Barbarian Book Club: September & October 2017

I’ve been feeling kind of burned out on fiction. The last two months I’ve only read non-fiction, mostly focusing on the early 19th century, specifically the French Revolution and the Napoleonic Wars. I don’t plan my reading. What I do is randomly buy books based on whatever whim I’m experiencing at the time, so my reading list ends up having a weird six degrees of separation feel where one book flows into the next organically.

20170928_211824.jpgNapoleon: A Life by Andrew Roberts is one of the best biographies I have ever read. Masterfully written covering the life of one of the worlds greatest general and conqueror of Europe since Alexander and Cesar. The massive tome covers Napoleon’s life from his youth in Corsica through the French Revolution, the Egyptian expedition, his triumphs at Austerlitz, and finally his catastrophic campaign in Russia, defeat at Waterloo, and exile and death on St. Helena.

The book gives us an in-depth picture of Napoleon’s personal thoughts due to the recently released collection of 33,000 letters written during his life. It paints a fascinating picture of a vastly intelligent and complex man who micromanaged every little detail of his reign and was able to shoot off a letter focused on winning over the Austrians one minute then switch gears and write a missive correcting the improper wear of uniform by a private he saw a week prior and his recommendation and opinion on the latest Operas playing in Paris.

My favorite sections focused on Napoleon’s interaction with his soldiers and the extreme respect he had for the common grunt and how he showed a genius understanding of the psychology of the soldier. Excellent reading for anybody interested on military leadership, history, the 19th century, and great men in general.

Robert’s work is beyond worthy and I’m glad I picked this book as the first addition to my gentleman’s private library. After the biased abomination of Mary Beard’s SPQR left its foul taste in my mouth I’ve become weary of randomly picking up history books without checking up on the author. If I showed some diligence I would have come across Beards social media posts focused on feminist grievance mongering and idiotic defense of the BBC portraying Roman Legionnaires in Britain as Sub-Saharan Africans and spared myself the aggravation of reading her garbage. So before I ordered this one I read up on Roberts and found his articles well written and free of progressive politics or terrorist apologetics.

SJW’s Always Lie & SJW’s Always Double Down by Vox Day. I came across Vox Day a few years ago through r/fantasy. This was at the early stages of the Puppy war and I was ignorant to the whole political aspect that was tearing through the Hugos apart. Due to some couch fainting hyperbole, I ended up checking out Larry Correia’s writing and actually agreeing with most of his stuff and ended up becoming a fan of his writing. I think that Son of the Black Sword was the best fantasy written in 2015 and I’m glad I got to meet him at a signing in San Diego. Correia led to Vox Day, Castalia House, and eventually to all the Pulp Revolution guys. SJW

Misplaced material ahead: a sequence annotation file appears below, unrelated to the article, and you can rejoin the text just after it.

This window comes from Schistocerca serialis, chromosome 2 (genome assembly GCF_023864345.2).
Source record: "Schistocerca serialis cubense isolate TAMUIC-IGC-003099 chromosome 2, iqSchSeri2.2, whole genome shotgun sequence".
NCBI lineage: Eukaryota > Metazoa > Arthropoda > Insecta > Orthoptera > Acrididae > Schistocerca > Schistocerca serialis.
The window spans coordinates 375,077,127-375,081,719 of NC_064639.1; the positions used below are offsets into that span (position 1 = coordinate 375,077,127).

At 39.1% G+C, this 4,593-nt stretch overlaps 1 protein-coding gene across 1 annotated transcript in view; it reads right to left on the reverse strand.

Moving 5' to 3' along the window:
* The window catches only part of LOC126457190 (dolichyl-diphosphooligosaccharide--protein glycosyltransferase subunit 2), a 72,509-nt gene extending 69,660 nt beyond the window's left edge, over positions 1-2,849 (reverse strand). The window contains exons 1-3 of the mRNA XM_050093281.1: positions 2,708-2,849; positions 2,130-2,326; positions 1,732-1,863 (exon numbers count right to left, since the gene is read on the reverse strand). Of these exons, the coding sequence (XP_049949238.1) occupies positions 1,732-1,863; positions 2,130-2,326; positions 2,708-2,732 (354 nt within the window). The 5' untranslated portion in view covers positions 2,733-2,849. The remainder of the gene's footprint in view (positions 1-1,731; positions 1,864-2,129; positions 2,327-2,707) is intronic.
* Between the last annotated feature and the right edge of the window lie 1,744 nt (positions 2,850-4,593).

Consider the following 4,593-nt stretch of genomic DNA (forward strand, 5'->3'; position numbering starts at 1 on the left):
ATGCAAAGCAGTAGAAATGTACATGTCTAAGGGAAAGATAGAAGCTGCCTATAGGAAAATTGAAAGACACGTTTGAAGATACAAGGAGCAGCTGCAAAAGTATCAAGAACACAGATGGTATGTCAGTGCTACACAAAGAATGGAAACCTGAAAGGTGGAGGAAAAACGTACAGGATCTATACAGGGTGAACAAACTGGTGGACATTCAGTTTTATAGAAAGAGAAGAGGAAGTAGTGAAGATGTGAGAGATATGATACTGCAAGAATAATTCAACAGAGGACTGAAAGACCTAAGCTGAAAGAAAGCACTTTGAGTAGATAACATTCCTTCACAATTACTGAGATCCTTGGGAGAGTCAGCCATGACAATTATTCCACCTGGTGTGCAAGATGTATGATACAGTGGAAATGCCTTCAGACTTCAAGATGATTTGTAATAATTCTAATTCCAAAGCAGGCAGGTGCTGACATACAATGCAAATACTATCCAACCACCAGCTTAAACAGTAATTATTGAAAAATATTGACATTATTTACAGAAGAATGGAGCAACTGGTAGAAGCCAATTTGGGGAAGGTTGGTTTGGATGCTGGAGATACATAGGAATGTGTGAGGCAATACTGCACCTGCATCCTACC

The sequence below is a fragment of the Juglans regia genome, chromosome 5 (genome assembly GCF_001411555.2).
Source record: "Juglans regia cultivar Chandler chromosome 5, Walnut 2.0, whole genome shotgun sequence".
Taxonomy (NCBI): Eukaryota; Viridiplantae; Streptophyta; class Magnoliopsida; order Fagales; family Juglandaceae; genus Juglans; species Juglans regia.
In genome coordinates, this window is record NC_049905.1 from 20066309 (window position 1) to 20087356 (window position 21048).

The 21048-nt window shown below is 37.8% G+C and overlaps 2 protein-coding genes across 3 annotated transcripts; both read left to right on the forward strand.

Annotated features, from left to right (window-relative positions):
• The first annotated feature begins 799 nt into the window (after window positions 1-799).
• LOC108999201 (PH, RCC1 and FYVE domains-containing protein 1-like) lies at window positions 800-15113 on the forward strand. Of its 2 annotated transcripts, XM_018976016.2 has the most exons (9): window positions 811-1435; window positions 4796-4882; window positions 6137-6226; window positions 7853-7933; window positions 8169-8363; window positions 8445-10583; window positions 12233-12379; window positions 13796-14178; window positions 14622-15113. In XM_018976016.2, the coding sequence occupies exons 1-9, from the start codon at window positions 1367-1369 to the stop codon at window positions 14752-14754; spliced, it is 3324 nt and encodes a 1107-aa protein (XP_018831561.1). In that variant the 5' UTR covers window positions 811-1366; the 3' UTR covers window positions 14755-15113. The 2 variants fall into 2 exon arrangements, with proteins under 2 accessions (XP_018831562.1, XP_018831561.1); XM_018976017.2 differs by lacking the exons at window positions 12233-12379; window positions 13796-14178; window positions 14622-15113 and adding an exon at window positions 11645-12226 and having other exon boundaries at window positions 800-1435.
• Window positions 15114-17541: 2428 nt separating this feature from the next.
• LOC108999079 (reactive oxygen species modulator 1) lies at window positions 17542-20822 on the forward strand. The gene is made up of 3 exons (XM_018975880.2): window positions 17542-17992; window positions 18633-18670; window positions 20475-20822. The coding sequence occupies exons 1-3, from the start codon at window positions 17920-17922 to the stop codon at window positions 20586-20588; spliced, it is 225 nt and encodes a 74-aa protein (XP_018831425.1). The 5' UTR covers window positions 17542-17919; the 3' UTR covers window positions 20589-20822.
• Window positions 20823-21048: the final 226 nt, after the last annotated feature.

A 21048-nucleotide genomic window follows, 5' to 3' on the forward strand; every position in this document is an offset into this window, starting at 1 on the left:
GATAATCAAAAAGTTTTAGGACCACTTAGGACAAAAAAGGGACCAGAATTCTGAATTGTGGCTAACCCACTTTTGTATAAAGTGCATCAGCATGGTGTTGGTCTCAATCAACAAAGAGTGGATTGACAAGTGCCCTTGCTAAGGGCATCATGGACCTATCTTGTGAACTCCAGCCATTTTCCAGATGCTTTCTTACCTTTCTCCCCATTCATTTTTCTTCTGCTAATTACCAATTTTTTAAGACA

While I don’t agree with all of Vox Day’s politics(I don’t agree with anybody’s whole output.) I do find a lot of his stuff exceptionally interesting and usually on point. I definitely enjoy how well he plays his enemies, causing them to go into foaming self-defeating rages. Yet I never got around to reading his books focusing on SJW’s, who are basically the part of what Harold Bloom describes as the school of resentment, basically a cult of made up of grievance mongers, social hustlers, and the mentally ill.

The two SJW books are basically extended essays outlining the phenomena of social-political infiltration of organizations, hobbies, sub-cultures, and scenes by the above cultists and how to quickly identify and survive their attacks. Written in a simple conversational tone each book is easy to read and overall entertaining. The first suffers from a bit of overindulgence due to the focus on the Hugo awards, a topic I don’t give any fucks about, but the second makes up for it by being tighter and more focused.

Excellent quick reads that illuminate dangerous social phenomena, a must read just for the useful knowledge on how to respond in case you are yourself targeted.

Antifragile: Things That Gain From Disorder by Nassim Nicholas Taleb. Interestingly enough right as I finished SPQR Mary Beard made social media waves by getting into a Twitter and blog battle with Nassim Taleb over the BBC documentary controversy. Taleb called her out on the nonsense peddling and caught my interests because after finishing her book I felt the same way about her writing. I’ve read about Taleb on different blogs in the past but finally decided to give one of his books a try.

antifragileAntifragile is a good book on a fascinating concept that suffers from a bit of excessive indulgence. Mr. Taleb is clearly a brilliant thinker but unfortunately a lackluster writer. The book is unnecessarily long and filled with boring sections that fall short of their intended wit. While the concept is fantastic even the name he gives it is kind of stupid, antifragile sounds dumb when you have a much more elegant word, adaptable. There’s no need to write a long book describing the age-old concept of “not putting all your eggs in one basket,” and basic adaptation and flexibility.

I enjoyed the book and a few chapters stood out but this isn’t one I’m going to go around recommending.

 

 

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